By Alison Boggs
The Spokesman-Review | September 8, 2010
On Sept. 7, 2000, a Kootenai County jury rendered a $6.3 million verdict against the Aryan Nations and its leader, Richard Butler.
That action bankrupted the racist organization, severely diminishing its influence in North Idaho.
On Tuesday, 10 years later, civil rights leaders joined with leaders from Coeur d’Alene, Kootenai County, the Coeur d’Alene Tribe and law enforcement to celebrate the victory at the Kootenai County veterans’ plaza. The Kootenai County Task Force on Human Relations unveiled a monument made of black marble to commemorate the day.
“What a great day this is. Ten years ago and more, we had people living in this community and in this area that were full of fear,” said Coeur d’Alene Mayor Sandi Bloem. “We had many people that lived outside of this community that wouldn’t come here because they were afraid. And today, because of the heroes standing here, we can celebrate the fact that we don’t live in fear and people come to this community from all over the world.
“Silence never did win any rights,” Bloem said. “Silence never did pick up and make us a better place. And silence certainly wouldn’t have done it 10 years ago.”
On July 1, 1998, Victoria Keenan and her son, Jason, were driving past the Aryan Nations compound near Hayden when they were attacked by the organization’s security guards after their car backfired. Bullets hit their car; they were driven off the road. The guards threatened to kill them if they reported the incident. When the Keenans contacted the task force, its attorney, Norm Gissel of Coeur d’Alene, recruited renowned human rights lawyer Morris Dees and the Southern Poverty Law Center to represent the Keenans in the civil trial.
Coeur d’Alene attorney Ken Howard also joined the legal team. On Tuesday, Howard said that for years, Butler and the Aryan Nations used their notoriety to “embarrass and define this beautiful North Idaho homeland of ours as a place inhospitable to all of those who were not of the white Christian race.” For years, he said, they held parades along Sherman Avenue, and followers of Butler acted out “hatred and intolerance” by engaging in bombings, shootings and murder, but none of the violent acts could be tied to Butler.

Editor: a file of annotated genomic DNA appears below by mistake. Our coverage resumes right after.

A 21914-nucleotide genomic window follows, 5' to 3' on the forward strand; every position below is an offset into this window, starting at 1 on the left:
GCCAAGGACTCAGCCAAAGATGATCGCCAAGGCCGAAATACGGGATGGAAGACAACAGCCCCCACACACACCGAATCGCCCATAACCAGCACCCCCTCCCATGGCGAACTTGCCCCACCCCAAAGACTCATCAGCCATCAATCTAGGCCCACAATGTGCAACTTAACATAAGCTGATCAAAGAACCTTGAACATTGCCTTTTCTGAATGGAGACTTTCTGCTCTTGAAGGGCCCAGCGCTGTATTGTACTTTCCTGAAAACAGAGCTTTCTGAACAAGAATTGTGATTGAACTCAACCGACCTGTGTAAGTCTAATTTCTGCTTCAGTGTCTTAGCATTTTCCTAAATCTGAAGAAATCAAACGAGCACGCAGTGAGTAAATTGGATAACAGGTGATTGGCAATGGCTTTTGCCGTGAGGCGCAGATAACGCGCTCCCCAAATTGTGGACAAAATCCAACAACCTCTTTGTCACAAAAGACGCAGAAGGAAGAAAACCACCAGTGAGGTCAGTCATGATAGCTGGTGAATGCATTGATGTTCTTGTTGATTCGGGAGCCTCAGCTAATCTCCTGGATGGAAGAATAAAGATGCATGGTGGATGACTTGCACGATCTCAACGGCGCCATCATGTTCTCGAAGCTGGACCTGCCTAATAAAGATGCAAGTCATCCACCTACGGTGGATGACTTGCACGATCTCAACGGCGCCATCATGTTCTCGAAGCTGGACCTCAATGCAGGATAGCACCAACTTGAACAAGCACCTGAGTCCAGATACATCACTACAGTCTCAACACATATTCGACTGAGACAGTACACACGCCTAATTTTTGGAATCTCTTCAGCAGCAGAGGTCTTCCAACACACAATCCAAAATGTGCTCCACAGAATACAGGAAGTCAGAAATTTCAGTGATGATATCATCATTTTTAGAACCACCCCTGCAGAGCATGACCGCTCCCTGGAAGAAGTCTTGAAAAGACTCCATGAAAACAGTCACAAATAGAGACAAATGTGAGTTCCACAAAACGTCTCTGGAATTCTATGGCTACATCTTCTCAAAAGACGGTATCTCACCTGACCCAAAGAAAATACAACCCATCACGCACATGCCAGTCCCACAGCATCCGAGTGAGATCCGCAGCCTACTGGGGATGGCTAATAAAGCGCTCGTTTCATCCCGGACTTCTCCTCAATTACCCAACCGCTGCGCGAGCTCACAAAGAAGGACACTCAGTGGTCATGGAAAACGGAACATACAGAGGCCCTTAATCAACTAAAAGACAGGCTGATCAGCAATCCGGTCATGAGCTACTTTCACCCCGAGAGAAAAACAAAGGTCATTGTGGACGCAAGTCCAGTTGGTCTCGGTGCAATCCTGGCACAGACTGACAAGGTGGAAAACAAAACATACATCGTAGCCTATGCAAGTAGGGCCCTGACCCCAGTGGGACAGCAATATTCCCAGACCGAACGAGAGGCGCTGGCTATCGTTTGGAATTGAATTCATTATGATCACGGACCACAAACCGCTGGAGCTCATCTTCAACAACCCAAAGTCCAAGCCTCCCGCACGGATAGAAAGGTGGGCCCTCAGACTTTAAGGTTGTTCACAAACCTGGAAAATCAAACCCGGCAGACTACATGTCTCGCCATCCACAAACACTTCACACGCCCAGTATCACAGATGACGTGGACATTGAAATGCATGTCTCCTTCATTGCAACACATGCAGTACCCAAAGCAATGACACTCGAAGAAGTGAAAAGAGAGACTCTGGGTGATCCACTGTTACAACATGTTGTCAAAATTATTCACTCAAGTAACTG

Butler survived in this community, Howard said, because people here believed in the constitutional protections of freedom of speech and religion, despite being “deeply troubled” by the reputation of hatred and intolerance brought upon the area.
“On Sept. 7, 2000, this community’s tolerance of Butler came to an end,” Howard said. “This verdict was, in part, directed to compensate the Keenans, but largely to punish Butler and his followers and to serve to deter similar conduct in the future.”
Following the jury’s civil verdict, Butler and the Aryan Nations declared bankruptcy in federal court. The Keenans were awarded the compound, which they sold to philanthropist and human rights activist Greg Carr. He destroyed the compound and turned it into a peace park, which he donated to the North Idaho College Foundation.
“What I love most about this victory is the way the local community handled it,” said Carr, also among Tuesday’s speakers. “You didn’t take away the free speech of the other side; you just made your own voices louder. And because your cause was just, you won the argument.”
The stone for the monument unveiled Tuesday was donated by Da Vinci Stone Design of Post Falls. Artist Julie Wood contributed her services designing and engraving the stone. The monument will be displayed permanently either at the Coeur d’Alene Public Library or at the North Idaho College library, following a decision by the task force’s board of directors.
Paul Mullet, the self-described national director of the Aryan Nations, contacted the media two weeks ago when he heard about the ceremony. He said that although he has moved to Ohio due to a family death, the Aryan Nations will never leave North Idaho.